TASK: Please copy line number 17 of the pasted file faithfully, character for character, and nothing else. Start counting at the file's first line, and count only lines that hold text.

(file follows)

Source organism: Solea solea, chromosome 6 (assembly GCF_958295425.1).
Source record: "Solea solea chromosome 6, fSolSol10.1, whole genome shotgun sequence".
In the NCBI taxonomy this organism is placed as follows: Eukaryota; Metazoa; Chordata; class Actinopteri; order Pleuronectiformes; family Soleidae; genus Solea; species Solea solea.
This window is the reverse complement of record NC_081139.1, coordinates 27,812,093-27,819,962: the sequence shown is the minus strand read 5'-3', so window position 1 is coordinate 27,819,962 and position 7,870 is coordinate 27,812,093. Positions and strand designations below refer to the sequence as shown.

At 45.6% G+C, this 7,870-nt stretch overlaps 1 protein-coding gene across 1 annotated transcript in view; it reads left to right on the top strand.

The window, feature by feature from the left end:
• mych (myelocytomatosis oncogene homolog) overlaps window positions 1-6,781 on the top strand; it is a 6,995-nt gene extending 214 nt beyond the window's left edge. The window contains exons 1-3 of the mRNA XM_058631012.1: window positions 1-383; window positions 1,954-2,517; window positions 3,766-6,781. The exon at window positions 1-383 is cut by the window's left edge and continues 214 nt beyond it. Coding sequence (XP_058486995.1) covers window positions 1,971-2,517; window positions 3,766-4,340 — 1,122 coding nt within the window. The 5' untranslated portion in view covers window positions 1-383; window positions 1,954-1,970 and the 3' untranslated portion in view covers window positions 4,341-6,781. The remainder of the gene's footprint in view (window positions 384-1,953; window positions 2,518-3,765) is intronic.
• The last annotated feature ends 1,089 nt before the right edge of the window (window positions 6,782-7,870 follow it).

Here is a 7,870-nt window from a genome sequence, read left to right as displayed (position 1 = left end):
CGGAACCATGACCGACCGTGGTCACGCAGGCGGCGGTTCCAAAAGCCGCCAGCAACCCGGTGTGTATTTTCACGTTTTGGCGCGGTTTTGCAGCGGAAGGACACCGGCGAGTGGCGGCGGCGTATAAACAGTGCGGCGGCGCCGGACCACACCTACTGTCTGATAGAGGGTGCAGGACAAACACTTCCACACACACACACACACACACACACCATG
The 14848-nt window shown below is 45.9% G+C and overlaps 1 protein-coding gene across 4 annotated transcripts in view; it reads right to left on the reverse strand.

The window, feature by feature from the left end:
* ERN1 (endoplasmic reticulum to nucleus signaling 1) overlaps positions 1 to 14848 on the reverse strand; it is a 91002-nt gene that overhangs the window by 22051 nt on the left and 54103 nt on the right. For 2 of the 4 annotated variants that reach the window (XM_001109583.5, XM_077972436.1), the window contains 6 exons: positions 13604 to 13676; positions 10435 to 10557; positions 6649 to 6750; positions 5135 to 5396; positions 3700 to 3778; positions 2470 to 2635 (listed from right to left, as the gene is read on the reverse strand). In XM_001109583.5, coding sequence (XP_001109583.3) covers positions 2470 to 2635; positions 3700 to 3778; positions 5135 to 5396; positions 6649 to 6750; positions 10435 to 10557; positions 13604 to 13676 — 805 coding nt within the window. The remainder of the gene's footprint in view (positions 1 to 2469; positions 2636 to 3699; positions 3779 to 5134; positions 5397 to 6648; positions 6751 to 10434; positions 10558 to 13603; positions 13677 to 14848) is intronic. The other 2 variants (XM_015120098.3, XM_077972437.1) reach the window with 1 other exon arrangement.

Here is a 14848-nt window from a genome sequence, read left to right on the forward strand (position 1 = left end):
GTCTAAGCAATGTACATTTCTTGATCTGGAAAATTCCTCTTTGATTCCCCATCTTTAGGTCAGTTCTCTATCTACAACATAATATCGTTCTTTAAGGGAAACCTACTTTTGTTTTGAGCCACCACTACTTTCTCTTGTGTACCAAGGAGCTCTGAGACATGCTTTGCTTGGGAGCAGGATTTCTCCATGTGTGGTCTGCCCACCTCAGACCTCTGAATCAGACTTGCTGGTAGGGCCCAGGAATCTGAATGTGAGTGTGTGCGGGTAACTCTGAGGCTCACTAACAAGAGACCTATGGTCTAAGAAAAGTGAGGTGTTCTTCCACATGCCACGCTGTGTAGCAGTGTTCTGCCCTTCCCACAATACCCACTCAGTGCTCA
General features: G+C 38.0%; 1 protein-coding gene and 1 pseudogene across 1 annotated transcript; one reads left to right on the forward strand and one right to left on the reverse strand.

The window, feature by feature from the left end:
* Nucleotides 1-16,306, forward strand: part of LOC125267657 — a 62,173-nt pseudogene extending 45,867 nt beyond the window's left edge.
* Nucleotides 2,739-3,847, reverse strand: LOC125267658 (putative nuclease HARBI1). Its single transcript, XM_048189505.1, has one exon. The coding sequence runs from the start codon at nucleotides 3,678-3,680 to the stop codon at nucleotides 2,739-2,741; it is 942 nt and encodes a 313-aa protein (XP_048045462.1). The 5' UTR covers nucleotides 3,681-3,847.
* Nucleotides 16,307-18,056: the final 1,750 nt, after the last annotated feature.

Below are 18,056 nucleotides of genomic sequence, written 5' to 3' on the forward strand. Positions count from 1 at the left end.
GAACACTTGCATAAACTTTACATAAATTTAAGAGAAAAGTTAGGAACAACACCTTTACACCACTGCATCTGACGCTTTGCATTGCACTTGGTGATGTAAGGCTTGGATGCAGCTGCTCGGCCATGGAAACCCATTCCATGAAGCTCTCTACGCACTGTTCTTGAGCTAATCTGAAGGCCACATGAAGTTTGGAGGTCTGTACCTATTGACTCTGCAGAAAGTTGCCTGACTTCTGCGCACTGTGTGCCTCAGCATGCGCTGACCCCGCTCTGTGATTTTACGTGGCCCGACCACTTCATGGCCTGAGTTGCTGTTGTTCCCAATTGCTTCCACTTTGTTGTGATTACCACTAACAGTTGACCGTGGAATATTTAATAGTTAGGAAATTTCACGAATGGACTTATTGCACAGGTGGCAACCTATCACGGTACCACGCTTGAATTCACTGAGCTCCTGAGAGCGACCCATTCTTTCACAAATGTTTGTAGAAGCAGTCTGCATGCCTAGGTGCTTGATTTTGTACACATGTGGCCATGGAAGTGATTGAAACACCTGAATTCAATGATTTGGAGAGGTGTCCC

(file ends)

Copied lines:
The window, feature by feature from the left end: